Watch-ability: The subject of the film, optimistic college grads who are beaten down by Great Depression reality, is interesting enough. As for Ann, this film completely disappoints, and may prompt one to yell out loud “Warner Bros, what were you thinking?” She has almost nothing to do and disappears halfway through the movie.
NOT ON DVD
10:00am PST – Massacre (1934)
The AD angle: Ann helps Richard Barthelmess fight corruption on a Native American Reservation.
Watch-ability: Massacre is a solid film dealing with subject matter not usually tackled in the 1930s. It’s a typical supporting role for Ann, but she makes the most of it and her Native American look with straight hair and dark make-up are only mildly distracting.
NOT ON DVD
11:15am PST – Friends of Mr. Sweeney
The AD angle: Ann is a secretary who uses all of her wiles to woo her wimpy boss (Charlie Ruggles), and helps him find his backbone.
Watch-ability: This is another one I have not seen in years, but I do recall it’s another disappointingly small role for Ann. However, her character, Beulah Boyd, not only has a great name, but it is very flirty and flighty, a departure from most of her other roles. It’s enjoyable enough and maybe another good background noise candidate.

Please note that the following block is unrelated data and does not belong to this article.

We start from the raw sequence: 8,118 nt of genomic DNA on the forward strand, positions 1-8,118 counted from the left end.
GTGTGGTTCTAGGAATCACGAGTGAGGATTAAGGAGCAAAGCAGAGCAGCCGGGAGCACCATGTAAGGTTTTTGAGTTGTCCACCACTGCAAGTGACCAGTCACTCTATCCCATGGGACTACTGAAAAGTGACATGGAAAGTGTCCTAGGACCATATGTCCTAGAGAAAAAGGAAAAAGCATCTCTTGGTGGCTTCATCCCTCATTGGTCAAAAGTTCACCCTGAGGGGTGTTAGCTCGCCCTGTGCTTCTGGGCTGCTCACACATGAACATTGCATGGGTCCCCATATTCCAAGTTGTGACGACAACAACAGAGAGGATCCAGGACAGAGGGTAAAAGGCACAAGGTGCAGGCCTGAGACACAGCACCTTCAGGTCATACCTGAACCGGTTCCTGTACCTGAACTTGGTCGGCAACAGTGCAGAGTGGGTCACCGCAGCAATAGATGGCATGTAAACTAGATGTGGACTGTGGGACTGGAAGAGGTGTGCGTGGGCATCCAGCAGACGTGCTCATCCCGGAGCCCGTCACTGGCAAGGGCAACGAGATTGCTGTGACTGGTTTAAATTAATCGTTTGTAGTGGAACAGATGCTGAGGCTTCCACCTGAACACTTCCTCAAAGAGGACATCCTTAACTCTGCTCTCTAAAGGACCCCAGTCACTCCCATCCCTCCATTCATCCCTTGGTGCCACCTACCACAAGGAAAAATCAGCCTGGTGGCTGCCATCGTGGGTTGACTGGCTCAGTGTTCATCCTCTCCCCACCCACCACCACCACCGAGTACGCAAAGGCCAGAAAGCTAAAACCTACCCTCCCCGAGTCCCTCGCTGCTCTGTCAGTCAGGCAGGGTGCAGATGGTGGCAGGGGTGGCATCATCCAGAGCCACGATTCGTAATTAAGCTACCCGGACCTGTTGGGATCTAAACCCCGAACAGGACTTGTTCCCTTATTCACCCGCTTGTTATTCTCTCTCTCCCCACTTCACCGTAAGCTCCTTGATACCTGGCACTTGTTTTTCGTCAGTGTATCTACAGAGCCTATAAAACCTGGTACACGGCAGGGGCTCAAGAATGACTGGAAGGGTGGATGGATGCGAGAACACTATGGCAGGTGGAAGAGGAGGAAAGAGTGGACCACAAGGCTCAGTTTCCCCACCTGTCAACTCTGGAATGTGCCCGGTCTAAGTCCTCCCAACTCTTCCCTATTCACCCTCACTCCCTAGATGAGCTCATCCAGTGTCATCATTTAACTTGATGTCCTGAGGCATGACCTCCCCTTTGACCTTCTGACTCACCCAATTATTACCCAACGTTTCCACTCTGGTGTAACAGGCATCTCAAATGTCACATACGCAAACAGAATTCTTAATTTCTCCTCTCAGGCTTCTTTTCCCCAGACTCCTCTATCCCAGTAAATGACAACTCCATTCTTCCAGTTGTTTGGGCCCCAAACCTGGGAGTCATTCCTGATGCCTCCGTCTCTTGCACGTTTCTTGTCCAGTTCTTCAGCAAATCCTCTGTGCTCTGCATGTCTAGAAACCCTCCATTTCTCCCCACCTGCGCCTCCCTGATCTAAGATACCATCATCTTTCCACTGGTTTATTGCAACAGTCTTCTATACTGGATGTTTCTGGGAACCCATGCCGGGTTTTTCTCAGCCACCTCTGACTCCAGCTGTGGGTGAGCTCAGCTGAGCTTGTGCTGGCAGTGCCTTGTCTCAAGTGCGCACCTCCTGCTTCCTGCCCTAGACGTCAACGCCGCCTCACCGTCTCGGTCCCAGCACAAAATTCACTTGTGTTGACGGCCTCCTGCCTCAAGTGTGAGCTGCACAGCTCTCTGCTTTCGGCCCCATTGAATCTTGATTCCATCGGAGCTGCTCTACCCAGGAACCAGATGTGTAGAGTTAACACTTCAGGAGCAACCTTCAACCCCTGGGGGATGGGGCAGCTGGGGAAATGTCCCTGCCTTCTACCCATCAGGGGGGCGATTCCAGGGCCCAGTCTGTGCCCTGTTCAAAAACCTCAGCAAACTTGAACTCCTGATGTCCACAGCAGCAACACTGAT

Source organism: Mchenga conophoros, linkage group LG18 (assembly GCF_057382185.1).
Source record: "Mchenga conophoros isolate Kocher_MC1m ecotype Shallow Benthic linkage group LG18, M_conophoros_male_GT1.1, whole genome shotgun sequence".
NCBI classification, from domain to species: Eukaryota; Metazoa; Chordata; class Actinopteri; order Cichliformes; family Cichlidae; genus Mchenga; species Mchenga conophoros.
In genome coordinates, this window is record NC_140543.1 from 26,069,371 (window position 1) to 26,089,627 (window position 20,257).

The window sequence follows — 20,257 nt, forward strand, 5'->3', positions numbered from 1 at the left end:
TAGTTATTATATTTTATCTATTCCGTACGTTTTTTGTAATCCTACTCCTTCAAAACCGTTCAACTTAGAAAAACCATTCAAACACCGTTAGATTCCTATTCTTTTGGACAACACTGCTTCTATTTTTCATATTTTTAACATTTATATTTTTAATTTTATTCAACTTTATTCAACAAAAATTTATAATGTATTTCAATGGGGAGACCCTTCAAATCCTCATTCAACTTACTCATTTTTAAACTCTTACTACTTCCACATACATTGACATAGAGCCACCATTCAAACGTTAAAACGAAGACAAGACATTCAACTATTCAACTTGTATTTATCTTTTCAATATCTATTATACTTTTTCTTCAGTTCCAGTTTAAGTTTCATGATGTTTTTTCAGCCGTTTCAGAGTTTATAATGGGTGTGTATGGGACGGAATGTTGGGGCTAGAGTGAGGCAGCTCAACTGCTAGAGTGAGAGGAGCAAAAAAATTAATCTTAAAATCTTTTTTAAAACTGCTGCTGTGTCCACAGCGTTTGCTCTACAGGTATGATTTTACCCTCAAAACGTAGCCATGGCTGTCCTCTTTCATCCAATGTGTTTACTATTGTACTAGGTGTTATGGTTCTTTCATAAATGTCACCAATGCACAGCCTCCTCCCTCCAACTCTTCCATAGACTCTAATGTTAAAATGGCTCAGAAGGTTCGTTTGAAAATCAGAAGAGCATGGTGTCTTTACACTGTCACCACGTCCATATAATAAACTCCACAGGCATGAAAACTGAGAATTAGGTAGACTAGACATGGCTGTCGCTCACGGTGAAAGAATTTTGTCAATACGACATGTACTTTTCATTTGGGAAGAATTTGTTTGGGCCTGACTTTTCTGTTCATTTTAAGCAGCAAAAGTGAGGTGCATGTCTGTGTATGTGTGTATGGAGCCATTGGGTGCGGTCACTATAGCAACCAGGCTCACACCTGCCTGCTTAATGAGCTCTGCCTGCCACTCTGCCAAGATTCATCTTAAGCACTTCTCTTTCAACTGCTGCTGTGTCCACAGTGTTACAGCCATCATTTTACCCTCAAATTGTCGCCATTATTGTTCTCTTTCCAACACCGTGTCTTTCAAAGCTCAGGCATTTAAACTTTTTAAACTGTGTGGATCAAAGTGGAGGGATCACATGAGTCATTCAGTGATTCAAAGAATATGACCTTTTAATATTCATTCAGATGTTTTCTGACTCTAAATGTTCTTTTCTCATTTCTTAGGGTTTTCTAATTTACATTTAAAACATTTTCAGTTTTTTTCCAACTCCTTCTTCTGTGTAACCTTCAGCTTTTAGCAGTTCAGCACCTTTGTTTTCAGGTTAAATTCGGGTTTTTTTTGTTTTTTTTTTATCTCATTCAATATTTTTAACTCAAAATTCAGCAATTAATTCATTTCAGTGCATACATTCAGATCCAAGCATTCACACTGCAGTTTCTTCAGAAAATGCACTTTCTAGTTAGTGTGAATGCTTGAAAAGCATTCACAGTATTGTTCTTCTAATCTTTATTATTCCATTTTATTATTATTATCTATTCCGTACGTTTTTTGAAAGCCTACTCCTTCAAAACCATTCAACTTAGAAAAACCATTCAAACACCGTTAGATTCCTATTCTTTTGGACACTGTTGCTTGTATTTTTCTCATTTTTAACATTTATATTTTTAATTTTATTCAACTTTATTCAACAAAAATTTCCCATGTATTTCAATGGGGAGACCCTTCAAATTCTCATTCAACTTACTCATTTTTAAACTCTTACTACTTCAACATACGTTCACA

NOT ON DVD
12:30am PST – College Coach (1933)
The AD angle: Ann gets sick of playing second fiddle to her husband’s coaching career, and cuddles up with one of the players.
Watch-ability: It’s not my cup of tea, but the film’s harsh commentary on the importance placed on college football is unexpected. Ann’s role is once again almost non-existent and there’s a blink-and-you’ll-miss-him appearance by a young John Wayne.
2:00pm PST – The Crowd Roars (1932)
The AD angle: Ann loyalty to race car driver James Cagney is unwavering no matter how much of a jerk he is to her.
Watch-ability: It’s not Howard Hawks’ or James Cagney’s best film, and there’s loads of racing footage. Then again, anything with James Cagney, Ann Dvorak, and Joan Blondell’s names in the credits is worth watching.
NOT ON DVD
3:30pm PST – ‘G’ Men (1935)
The AD angle: Ann gets mixed up with the wrong crowd after being turned down by ‘g’ man James Cagney.
Watch-ability: Ann and Cagney’s scenes together are priceless though way too scarce. It’s classic Cagney which alone makes it worthwhile, but throw in a glitzy musical number for Ann and I’m sold.
5:00pm PST – Scarface (1932)
The AD angle: Ann falls for her gangster brother’s right hand man, and deals with some unnatural feelings for her sibling.